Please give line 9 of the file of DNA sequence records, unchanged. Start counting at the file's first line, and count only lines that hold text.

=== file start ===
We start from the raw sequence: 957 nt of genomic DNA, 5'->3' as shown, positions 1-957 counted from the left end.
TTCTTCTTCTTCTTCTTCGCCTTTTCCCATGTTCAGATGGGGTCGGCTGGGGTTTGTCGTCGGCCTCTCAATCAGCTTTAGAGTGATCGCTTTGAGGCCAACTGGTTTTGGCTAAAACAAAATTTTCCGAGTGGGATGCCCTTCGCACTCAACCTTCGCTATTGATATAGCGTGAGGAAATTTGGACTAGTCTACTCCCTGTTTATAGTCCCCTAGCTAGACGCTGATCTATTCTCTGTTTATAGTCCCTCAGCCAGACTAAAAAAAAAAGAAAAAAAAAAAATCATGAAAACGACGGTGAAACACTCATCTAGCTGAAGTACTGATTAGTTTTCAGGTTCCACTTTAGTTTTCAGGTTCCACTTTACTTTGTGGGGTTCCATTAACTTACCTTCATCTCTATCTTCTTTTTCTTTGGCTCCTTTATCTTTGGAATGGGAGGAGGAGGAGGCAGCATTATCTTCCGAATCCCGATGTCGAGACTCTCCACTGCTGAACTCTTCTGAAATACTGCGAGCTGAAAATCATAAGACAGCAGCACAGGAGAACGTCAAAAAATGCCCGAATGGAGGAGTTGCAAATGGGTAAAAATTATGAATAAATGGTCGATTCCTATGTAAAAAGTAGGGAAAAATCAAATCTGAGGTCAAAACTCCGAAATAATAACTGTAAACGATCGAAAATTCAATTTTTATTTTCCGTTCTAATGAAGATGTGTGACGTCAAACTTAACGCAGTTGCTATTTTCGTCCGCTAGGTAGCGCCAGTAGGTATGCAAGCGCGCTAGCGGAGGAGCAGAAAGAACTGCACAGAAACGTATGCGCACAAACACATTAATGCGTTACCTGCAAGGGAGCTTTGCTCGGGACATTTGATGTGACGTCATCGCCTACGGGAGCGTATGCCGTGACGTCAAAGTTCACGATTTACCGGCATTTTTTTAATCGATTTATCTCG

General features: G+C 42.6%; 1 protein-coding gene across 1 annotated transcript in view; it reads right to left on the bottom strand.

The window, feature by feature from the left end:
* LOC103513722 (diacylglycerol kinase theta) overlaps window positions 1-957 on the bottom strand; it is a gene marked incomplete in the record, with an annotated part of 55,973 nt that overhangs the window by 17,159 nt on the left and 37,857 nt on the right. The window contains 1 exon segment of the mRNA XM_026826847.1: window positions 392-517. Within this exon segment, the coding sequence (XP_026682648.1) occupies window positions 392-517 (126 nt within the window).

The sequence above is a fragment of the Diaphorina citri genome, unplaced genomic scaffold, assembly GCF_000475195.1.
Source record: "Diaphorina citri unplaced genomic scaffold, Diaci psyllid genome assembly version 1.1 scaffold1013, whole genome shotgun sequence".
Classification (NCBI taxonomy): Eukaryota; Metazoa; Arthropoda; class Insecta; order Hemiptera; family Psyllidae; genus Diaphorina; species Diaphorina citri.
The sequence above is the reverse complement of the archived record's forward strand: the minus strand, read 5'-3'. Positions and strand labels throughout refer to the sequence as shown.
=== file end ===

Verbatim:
The sequence above is the reverse complement of the archived record's forward strand: the minus strand, read 5'-3'. Positions and strand labels throughout refer to the sequence as shown.